Francis Bacon was born into a prominent wealthy family in London, England, on January 2, 1561. He was the family’s youngest son. Bacon’s father was Sir Nicholas Bacon, who held the powerful government position of Lord Keeper of the Great Seal. His mother was Anne Cooke, a scholar, translator, and holder of strong Puritan beliefs. She tried hard to ensure that her children were as well-educated and as puritanical as she was. Anne Cooke’s father had been tutor to King Henry the Eighth’s son, who became King Edward the Sixth of England.
Other notable people who lived in the same era as Bacon include Galileo Galilei and William Shakespeare, both born in 1564, and Johannes Kepler, born in 1571. Bacon’s education reflected his upper-class background. He was tutored at home until, aged 12, he entered the University of Cambridge, where he was again tutored privately. His lessons were conducted entirely in Latin, focusing on arithmetic, astronomy, geometry, grammar, music theory, logic, and rhetoric. Grammar, logic, and rhetoric were considered the most important subjects. Bacon earned a reputation as a serious boy who worked hard.
At Cambridge and other European universities the sciences, then known as natural philosophy, were dominated by the ancient works of Aristotle. Bacon began to think that, although Aristotle’s intellect might have been formidable, his ideas and methods led nowhere. The unquestioning way scholars treated Aristotle’s work had elevated him into the role of a dictator in all but name; a dictator who was now blocking the development of science. Bacon produced a large body of scientific work. His science produced no world-changing results, but his guidelines for how science should be carried out did. It was obvious to Bacon that Europe in the early 1600s enjoyed significantly better technology than the classical world had. For example, the printing press had democratized knowledge; gunpowder had made armies much more powerful; and the magnetic compass had facilitated better navigation and the discovery of the Americas. He found it monumentally frustrating that people’s intellectual understanding of the world had not progressed beyond that of the Ancient Greeks’.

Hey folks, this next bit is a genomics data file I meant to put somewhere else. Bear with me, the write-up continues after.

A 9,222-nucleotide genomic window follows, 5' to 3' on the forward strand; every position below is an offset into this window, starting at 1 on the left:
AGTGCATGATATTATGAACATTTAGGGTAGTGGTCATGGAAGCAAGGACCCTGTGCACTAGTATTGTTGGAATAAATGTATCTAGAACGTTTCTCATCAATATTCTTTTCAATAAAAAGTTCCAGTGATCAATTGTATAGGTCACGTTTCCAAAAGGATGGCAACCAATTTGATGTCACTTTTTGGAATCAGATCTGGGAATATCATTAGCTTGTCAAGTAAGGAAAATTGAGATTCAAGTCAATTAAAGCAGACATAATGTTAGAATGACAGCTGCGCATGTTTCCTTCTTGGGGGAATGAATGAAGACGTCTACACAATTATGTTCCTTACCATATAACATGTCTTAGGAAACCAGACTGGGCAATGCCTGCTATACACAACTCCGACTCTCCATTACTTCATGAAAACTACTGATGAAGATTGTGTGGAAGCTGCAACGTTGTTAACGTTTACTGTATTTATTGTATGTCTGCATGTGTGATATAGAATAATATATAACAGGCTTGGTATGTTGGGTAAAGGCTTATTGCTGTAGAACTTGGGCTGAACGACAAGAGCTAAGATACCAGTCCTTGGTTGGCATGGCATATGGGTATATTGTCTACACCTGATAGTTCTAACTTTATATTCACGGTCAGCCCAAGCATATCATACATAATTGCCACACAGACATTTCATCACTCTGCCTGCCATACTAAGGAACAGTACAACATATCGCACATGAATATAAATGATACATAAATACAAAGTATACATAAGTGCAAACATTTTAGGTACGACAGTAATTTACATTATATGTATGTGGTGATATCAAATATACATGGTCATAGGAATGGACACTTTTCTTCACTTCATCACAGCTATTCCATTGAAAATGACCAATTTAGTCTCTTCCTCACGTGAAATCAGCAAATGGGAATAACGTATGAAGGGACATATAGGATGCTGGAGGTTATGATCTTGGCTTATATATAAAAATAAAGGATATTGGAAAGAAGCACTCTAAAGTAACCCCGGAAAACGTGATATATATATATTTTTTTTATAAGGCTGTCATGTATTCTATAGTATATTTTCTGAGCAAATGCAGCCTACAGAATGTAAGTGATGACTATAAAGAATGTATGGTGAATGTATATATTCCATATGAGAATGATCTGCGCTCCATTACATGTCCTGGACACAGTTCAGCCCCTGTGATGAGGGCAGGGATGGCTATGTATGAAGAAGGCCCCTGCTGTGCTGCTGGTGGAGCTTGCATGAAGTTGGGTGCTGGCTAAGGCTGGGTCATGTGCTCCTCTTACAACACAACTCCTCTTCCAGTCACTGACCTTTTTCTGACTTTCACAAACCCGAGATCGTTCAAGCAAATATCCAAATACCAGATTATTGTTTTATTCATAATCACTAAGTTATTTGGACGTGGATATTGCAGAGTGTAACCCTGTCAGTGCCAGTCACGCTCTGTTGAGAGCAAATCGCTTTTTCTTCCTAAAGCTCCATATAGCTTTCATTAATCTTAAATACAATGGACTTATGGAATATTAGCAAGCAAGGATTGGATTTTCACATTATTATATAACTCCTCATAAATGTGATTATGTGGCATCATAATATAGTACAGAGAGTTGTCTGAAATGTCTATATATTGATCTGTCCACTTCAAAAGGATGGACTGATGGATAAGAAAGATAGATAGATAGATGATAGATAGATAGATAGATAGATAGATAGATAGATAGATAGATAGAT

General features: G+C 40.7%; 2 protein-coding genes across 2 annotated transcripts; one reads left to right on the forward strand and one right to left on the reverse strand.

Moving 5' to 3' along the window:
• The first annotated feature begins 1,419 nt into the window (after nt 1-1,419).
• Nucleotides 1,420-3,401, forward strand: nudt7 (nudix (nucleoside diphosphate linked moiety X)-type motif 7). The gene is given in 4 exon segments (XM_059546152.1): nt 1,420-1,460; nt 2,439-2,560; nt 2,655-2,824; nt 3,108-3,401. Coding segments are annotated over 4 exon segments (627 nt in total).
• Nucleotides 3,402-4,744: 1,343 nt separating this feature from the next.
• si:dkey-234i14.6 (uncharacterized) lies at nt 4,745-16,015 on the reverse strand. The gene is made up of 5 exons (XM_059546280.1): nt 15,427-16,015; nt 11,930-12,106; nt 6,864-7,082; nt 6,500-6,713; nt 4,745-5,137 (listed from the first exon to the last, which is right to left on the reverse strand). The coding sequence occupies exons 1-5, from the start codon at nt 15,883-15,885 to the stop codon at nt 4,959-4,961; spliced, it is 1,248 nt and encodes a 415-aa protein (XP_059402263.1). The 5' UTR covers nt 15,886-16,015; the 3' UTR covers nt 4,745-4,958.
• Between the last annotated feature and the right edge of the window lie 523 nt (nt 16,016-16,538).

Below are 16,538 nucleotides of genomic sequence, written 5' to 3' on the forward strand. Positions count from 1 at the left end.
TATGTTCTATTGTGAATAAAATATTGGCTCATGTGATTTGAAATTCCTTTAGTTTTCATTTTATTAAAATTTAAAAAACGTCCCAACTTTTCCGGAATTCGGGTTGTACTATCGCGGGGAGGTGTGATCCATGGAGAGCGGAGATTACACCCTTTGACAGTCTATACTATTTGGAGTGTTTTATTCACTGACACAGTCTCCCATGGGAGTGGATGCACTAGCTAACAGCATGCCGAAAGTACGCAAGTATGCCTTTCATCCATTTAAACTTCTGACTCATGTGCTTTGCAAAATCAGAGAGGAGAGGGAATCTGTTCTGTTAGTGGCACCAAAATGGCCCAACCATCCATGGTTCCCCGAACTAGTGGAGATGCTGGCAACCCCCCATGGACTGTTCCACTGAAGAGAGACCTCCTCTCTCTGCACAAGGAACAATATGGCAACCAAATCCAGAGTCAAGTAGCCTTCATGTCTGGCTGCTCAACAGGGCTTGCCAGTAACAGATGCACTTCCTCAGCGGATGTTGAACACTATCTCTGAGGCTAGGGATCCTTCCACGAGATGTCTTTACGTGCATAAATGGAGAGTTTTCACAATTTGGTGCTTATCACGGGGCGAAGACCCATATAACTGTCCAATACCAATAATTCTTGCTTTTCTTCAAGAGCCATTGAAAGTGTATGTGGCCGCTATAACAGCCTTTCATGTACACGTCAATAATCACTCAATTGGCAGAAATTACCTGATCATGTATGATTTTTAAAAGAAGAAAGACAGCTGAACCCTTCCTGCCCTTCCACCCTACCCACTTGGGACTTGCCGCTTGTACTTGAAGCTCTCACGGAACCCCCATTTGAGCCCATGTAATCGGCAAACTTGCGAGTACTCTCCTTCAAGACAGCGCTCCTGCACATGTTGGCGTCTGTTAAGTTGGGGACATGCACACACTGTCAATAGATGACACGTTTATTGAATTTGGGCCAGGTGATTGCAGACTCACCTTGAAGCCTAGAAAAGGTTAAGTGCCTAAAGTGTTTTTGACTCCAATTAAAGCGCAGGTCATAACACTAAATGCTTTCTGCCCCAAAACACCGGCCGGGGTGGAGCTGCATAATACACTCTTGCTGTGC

Bacon appears as an unusually original thinker for several reasons. In the first place he was writing, in the early 17th century, in something of a philosophical vacuum so far as England was concerned. The last great English philosopher, William of Ockham, had died in 1347, two and a half centuries before the Advancement of Learning; the last really important philosopher, John Wycliffe, had died not much later, in 1384.The 15th century had been intellectually cautious and torpid, leavened only by the first small importations of Italian humanism by such cultivated dilettantes as Humphrey Plantagenet, duke of Gloucester, and John Tiptoft, earl of Worcester. The Christian Platonism of the Renaissance became more established at the start of the 16th century in the circle of Erasmus’ English friends: the so-called Oxford Reformers— John Colet, William Grocyn, and Thomas More. But that initiative succumbed to the ecclesiastical frenzies of the age. Philosophy did not revive until Richard Hooker in the 1590s put forward his moderate Anglican version of Thomist rationalism in the form of a theory of the Elizabethan church settlement. This happened a few years before Bacon began to write. In England three systems of thought prevailed in the late 16th century: Aristotelian Scholasticism, scholarly and aesthetic humanism, and occultism.